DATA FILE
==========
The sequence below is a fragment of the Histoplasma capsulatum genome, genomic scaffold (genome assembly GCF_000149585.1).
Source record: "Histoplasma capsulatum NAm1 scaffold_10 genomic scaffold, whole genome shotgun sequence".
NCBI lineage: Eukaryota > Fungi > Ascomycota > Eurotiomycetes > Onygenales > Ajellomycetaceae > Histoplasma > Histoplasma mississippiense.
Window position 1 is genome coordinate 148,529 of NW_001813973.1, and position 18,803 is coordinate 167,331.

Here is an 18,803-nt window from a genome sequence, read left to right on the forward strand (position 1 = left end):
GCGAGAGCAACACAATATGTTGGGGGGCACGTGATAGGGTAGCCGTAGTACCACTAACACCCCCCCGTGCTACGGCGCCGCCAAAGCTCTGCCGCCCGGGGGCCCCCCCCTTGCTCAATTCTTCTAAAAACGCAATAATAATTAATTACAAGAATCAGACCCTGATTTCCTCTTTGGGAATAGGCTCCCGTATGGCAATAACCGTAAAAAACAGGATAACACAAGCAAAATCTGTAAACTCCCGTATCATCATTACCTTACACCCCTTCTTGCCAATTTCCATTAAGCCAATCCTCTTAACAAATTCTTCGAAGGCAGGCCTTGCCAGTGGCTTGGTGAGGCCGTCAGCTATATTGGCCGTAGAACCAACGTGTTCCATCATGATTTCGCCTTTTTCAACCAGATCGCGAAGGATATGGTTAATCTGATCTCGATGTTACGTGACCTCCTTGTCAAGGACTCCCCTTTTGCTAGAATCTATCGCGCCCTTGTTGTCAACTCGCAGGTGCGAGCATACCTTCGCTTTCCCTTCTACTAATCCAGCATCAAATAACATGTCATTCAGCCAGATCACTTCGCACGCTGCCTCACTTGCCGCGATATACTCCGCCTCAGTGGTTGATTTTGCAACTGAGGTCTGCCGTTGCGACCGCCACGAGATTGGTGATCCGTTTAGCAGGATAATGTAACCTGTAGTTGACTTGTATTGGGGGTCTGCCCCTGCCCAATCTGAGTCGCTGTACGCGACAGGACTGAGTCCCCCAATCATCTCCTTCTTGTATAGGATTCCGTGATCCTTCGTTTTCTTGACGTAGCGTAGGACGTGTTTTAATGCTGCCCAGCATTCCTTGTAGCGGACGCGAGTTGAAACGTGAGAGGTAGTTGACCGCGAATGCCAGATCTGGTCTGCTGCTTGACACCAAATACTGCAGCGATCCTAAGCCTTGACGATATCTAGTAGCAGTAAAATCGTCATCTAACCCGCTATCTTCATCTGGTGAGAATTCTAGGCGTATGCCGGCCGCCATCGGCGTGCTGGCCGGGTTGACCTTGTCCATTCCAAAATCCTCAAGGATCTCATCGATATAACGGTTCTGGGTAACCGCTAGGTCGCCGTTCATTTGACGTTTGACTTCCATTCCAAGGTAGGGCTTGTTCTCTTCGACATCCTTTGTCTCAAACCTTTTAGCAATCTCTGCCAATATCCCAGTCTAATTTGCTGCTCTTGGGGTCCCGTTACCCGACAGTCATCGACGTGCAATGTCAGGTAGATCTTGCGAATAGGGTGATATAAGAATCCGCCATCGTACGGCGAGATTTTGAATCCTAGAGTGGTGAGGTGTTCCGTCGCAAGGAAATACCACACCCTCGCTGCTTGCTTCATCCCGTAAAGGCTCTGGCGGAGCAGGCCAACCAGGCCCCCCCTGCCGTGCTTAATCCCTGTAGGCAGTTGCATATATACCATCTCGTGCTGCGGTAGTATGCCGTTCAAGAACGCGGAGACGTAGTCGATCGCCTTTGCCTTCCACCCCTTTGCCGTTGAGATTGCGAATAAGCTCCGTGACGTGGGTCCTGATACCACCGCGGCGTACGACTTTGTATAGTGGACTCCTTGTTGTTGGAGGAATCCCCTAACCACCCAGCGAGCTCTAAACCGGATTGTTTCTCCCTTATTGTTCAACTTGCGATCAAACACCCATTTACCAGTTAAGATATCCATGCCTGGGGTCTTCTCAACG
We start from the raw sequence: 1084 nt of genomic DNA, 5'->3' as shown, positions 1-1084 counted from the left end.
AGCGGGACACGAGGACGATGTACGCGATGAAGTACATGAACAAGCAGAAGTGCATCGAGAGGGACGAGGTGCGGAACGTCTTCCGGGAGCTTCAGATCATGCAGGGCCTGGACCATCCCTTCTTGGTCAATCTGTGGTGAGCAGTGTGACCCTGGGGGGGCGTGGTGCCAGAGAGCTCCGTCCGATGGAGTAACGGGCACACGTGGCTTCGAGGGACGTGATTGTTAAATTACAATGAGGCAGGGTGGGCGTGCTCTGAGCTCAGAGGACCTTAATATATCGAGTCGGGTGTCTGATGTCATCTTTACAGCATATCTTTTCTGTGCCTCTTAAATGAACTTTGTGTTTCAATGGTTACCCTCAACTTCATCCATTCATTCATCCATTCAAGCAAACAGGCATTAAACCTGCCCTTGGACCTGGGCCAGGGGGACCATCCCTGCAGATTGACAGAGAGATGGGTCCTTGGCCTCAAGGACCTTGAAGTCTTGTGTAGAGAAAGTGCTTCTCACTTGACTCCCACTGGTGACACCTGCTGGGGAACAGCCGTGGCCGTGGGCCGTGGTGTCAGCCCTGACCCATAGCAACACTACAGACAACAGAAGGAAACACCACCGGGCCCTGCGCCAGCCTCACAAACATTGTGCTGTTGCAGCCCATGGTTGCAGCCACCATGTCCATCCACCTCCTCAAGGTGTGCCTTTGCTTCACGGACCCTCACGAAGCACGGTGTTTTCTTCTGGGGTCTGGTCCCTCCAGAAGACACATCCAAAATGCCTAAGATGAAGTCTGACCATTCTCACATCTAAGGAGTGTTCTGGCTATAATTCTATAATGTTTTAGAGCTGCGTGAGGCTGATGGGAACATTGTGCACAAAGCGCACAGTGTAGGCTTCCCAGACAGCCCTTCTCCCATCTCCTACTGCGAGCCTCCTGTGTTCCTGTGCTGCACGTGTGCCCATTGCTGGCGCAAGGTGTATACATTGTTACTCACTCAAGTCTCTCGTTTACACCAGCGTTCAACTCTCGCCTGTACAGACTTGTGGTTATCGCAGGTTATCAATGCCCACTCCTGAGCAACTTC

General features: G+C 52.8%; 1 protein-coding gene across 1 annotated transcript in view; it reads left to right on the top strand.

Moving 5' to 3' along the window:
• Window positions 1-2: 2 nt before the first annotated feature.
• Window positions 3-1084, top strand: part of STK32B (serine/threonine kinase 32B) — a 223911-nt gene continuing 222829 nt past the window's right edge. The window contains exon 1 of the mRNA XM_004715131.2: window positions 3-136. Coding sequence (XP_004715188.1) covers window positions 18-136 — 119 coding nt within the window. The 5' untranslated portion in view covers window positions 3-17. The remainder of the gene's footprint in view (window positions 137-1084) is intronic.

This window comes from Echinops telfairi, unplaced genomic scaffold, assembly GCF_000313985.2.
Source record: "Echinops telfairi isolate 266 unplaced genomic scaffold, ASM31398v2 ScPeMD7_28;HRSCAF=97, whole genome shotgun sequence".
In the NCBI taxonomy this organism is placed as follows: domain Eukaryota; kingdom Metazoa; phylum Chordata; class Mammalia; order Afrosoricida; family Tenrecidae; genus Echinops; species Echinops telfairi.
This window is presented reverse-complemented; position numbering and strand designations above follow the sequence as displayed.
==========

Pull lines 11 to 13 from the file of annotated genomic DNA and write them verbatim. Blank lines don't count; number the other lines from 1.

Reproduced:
• Window positions 1-2: 2 nt before the first annotated feature.
• Window positions 3-1084, top strand: part of STK32B (serine/threonine kinase 32B) — a 223911-nt gene continuing 222829 nt past the window's right edge. The window contains exon 1 of the mRNA XM_004715131.2: window positions 3-136. Coding sequence (XP_004715188.1) covers window positions 18-136 — 119 coding nt within the window. The 5' untranslated portion in view covers window positions 3-17. The remainder of the gene's footprint in view (window positions 137-1084) is intronic.

This window comes from Echinops telfairi, unplaced genomic scaffold, assembly GCF_000313985.2.